Forum for Science, Industry and Business

Sponsored by:     3M 
Search our Site:


Warning against 'miracle' powder


Patients suffering from chronic diseases frequently pin their hopes on supposedly herbal remedies. Pharmacists from the University of Würzburg have now analysed such a 'miracle drug' – with alarming results.

A brownish powder pre-packed in small daily-dose sachets and without a patient information leaflet of course: A woman recently contacted Professor Ulrike Holzgrabe, Chair of the Department of Pharmaceutical and Medical Chemistry at the University of Würzburg, with a request regarding this allegedly 100% herbal miracle drug.

The woman, who was suffering from rheumatism, told the chemistry professor that she regularly obtained the medicine from a Vietnamese seller near Ho Chi Minh City and that she sometimes even travelled to Vietnam to buy the product there for a few dollars. She thought the medicine was worth the long journey, as it helped her excellently unlike the other drugs a German physician had prescribed her. However, she was curious to learn about the exact composition of this substance and hoped that the University of Würzburg would be able to help her.

Plenty of cinnamon and pharmaceutical agents

An easy task for the labs at the Institute of Pharmacy and Food Chemistry. "In a first step, we investigated the sample microscopically," Ulrike Holzgrabe recalls. She and her colleague, Dr. Gabriele Gresser from the Department of Pharmaceutical Biology, mostly found cinnamon bark components under the microscope. They were not able to identify further herbal elements as the powder was very finely ground.

"So in a second step, we examined the powder in greater detail using mass spectrometry and magnetic resonance spectroscopy," the professor recounts. These methods provided clear evidence: "The sample mainly consisted of four components: Paracetamol, Indometacin, Sulfamethoxazole and Trimethoprim“, Holzgrabe says. Or in other words: The miracle drug from Vietnam contained a painkiller, a non-steroidal anti-rheumatic agent and an antibiotic. In subsequent investigations, Holzgrabe and her PhD student Johannes Wiest also found phosphate and another element, however, in such low concentration that they were unable to identify it.

High doses of various active ingredients

But the scientists were still curious after this first analysis: "We wanted to know the concentration of these substances in a daily dose of the powder," Holzgrabe explains. The result was equally astonishing: in one sachet holding 2.6 grams of powder the analysis revealed 863 milligrams of Paracetamol, 262 milligrams of Sulfamethoxazole and 42 milligrams of Indometacin. The Trimethoprim content could not be determined exactly as the concentration was too low. For comparison: The recommended daily dose of Paracetamol is about 300 to 1000 milligrams, that of Indometacin between 25 and 100 milligrams; Sulfamethoxazole is prescribed in doses of 200, 400 or 800 milligrams and Trimethoprim in 40, 80 and 160 milligrams.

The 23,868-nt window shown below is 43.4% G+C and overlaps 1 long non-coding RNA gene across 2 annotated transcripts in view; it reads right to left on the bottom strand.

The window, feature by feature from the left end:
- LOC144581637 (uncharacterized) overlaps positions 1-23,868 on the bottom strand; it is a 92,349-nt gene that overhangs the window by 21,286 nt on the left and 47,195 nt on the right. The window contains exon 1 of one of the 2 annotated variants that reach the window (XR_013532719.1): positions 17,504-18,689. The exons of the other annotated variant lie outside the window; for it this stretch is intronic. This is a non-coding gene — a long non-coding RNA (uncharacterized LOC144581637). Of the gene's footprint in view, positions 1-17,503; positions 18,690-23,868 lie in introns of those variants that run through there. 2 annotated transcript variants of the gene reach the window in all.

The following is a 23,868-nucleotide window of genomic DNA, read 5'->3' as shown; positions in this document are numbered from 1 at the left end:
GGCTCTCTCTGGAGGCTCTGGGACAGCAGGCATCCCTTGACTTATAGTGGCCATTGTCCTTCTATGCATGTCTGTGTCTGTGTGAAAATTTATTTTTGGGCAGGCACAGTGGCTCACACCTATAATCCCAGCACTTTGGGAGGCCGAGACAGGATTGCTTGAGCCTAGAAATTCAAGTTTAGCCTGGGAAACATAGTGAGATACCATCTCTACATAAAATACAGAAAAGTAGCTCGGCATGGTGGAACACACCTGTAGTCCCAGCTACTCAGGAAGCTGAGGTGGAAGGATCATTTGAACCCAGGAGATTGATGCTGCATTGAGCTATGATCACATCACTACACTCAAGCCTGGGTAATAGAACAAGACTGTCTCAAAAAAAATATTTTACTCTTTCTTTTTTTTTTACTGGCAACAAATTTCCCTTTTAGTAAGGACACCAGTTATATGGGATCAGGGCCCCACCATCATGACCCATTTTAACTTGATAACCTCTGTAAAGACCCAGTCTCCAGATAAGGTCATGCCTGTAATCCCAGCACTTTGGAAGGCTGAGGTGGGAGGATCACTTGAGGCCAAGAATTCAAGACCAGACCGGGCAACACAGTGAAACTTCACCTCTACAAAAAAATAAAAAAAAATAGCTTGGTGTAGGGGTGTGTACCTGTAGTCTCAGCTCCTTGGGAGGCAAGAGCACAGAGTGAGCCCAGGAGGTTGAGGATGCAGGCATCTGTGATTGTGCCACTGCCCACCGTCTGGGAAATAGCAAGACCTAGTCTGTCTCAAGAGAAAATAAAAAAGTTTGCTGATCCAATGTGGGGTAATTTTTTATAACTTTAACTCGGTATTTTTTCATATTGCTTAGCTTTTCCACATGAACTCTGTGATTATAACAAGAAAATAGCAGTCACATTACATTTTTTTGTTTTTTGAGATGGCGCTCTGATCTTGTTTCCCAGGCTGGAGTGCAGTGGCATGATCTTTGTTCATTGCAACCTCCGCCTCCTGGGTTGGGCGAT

Scientist warns against taking the drug

"The powder contained all these substances in pharmacologically active doses. In so far, it is not surprising that the rheumatism patient was satisfied with the powder's effectiveness," Holzgrabe sums up the result of her research. From a medical point of view, however, she strongly advises against taking the powder – and that for a number of reasons:

"Taking antibiotics on a permanent basis is dangerous. It increases the risk that resistant strains develop which are difficult to treat," she warns and points out that the painkiller Paracetamol is not appropriate to treat rheumatism as it has no anti-inflammatory effect. The professor further cautioned against possible interactions between the different substances and the side effects that could cause. According to her, there is also the risk of overdosing the medicine, as many patients take the drug on top of their regular prescriptions, thinking its 100% herbal. Indometacin is the only substance which the pharmacologist does not condemn entirely: "It can be used to treat rheumatic diseases, even though it is no longer the first choice of therapy today," she says. However, that does not change the fact that all ingredients except for Paracetamol are prescription drugs in Germany.

Produced illegally and banned in Germany